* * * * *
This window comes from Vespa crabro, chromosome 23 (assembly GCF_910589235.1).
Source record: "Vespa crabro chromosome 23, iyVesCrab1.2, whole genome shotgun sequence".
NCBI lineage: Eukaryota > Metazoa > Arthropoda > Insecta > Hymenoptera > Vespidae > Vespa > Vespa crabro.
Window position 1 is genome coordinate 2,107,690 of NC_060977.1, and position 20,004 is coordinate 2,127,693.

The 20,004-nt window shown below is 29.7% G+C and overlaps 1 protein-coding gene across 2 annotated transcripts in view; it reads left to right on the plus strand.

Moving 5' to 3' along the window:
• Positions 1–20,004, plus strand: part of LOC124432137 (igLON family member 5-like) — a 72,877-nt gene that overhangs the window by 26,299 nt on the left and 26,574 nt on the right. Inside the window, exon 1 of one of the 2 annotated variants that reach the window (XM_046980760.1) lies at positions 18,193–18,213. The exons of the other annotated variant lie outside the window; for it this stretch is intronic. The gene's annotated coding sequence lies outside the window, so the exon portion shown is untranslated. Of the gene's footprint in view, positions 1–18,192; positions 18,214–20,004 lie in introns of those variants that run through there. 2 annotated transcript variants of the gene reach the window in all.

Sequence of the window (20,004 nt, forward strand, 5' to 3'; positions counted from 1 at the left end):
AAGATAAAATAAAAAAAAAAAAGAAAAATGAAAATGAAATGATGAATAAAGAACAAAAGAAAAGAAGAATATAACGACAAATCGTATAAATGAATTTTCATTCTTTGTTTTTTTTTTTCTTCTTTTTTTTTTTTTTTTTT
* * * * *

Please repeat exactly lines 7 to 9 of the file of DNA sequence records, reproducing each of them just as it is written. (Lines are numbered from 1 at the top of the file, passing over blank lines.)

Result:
• Positions 1–20,004, plus strand: part of LOC124432137 (igLON family member 5-like) — a 72,877-nt gene that overhangs the window by 26,299 nt on the left and 26,574 nt on the right. Inside the window, exon 1 of one of the 2 annotated variants that reach the window (XM_046980760.1) lies at positions 18,193–18,213. The exons of the other annotated variant lie outside the window; for it this stretch is intronic. The gene's annotated coding sequence lies outside the window, so the exon portion shown is untranslated. Of the gene's footprint in view, positions 1–18,192; positions 18,214–20,004 lie in introns of those variants that run through there. 2 annotated transcript variants of the gene reach the window in all.

Sequence of the window (20,004 nt, forward strand, 5' to 3'; positions counted from 1 at the left end):
AAGATAAAATAAAAAAAAAAAAGAAAAATGAAAATGAAATGATGAATAAAGAACAAAAGAAAAGAAGAATATAACGACAAATCGTATAAATGAATTTTCATTCTTTGTTTTTTTTTTTCTTCTTTTTTTTTTTTTTTTTT